the expansions in America seemed have occurred much
earlier than the first appearance of agriculture.


What I wonder about is how well the genetics can be parsed to separate African and European gene flow from 16Kya or 500ya?
I'm sorry, my responses are limited. You must ask the right question.

"The track of a glacier is as unmistakable as that of a man or a bear, and is as significant and trustworthy as any other legible inscription"
John Strong Newberry; 1873
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Re: But Still Clinging to the "Land Bridge"

Postby E.P. Grondine » Sat Oct 20, 2012 8:07 am

"The BSP plots (Figure 7B) including all Native American samples
also showed a huge expansion about 100 folds at 12 kya, which is
virtually identical to the former analysis38. In addition, all BSPs of
Americans (Figure 2 and 7B) showed recent bottlenecks, which
might be the impact of European contact39."

Like I said before, human evolution genetics its still a developing field.

This team is positing extinction by overhunting. The geological data shows extinction by
cometary impact, which likely explains the 100 fold expansion at 12 kya.

They noticed no ancient bottlenecks.

X mt DNA was ignored, and their samples for African were so small as to not be useful.

I suppose all we can do is to encourage them to continue to develop their techniques, in the hope that someday they may again come up with something as useful as mt DNA haplogroups.

https://www.youtube.com/watch?v=9BHvpWP2V9Y
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Re: But Still Clinging to the "Land Bridge"

Postby Farpoint » Wed Oct 24, 2012 6:00 am

here is a paper that is pure data for background information on post LGM vegetation.

A GIS-based vegetation map of the world at the last glacial maximum (25,000–15,000 BP)

Ray and Adams 2001; see pdf page 39 for North America

Also, there are many "least cost" analysis of colonization paths into NA, beginning with Sauer in 1944, but I have not seen one starting from the East Coast.
I'm sorry, my responses are limited. You must ask the right question.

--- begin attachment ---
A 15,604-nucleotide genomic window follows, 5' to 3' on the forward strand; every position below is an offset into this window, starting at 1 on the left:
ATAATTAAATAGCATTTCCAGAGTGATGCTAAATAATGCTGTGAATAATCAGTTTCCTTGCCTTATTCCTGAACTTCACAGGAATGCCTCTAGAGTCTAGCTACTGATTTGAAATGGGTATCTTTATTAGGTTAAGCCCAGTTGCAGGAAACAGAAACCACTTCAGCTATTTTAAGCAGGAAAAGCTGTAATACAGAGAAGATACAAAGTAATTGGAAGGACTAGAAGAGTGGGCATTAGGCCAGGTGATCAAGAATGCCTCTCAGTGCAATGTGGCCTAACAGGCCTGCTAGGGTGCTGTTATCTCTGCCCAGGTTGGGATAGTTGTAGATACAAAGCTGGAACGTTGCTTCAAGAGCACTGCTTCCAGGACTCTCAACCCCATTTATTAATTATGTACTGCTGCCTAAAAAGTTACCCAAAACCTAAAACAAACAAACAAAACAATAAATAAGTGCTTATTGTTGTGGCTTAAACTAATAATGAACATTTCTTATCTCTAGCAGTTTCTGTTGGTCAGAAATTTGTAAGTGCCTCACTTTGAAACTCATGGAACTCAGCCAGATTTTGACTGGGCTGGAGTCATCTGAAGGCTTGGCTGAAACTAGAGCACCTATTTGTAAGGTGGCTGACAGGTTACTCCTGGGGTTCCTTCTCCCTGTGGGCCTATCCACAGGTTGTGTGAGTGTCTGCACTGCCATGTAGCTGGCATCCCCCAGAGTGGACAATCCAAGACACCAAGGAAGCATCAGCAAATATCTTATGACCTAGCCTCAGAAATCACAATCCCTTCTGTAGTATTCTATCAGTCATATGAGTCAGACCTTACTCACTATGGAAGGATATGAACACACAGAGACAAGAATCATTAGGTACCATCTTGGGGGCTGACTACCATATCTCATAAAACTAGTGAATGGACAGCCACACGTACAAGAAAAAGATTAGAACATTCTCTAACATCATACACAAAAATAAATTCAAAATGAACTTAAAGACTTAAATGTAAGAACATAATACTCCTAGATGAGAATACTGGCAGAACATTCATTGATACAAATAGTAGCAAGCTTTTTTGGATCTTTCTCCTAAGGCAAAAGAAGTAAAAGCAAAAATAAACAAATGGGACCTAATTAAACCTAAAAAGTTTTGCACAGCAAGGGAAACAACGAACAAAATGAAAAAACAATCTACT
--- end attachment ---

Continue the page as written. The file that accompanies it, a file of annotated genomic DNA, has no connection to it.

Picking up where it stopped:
"The track of a glacier is as unmistakable as that of a man or a bear, and is as significant and trustworthy as any other legible inscription"
John Strong Newberry; 1873
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Re: But Still Clinging to the "Land Bridge"

Postby countrcultur » Tue Oct 30, 2012 3:53 pm

Hey guys I need a bit of help. I need to know if my conclusions or statements in the following paragraph are accurate assessments of the quotes. This is for a paper so I don't want anyone to reword it for me or anything, i just want to know if i've made a proper interpretation of the quotes. For example, is the DNA evidence open-ended? Do the authors statements about their DNA findings defend the landbridge theory? Am I right that a bias exists that causes researchers to try and fit their findings into current theories? Any help appreciated.

In the study of the peopling of the Americas DNA evidence is seen to carry a lot of potential in helping to identify source populations and a timeline of migrations. There is still some work to do in this area as far as getting more of a sample size of indigenous DNA and the interpretation of the evidence is still biased towards the current scientific view or one or more migrations through beringia by an Asian population. It seems like a possible stretching to fit the theories as the evidence seems very open-ended. The study states that, “Phylogenetic analysis revealed that most Native American lineages are classified into four major distinct clusters. Individuals belonging to each cluster share at least two specific polymorphic sites that are nearly absent in other human populations, indicating a unique phylogenetic position of Native Americans.” They go on to say, “the four Native American clusters are distinct and dispersed in the tree. These clusters almost exclusively consist of Native Americans--with only a few Asians, if any.” The very small connection that can be made with a minute percentage of the DNA samples shouldn't be enough to point to all migrations coming from similar sources or even to all indigenous populations having originated from a set of recent migrations. While this article contains good information that is likely based on good science, the conclusions made seem to be a bit of a stretch and may possibly be attributed to a bias of conformity.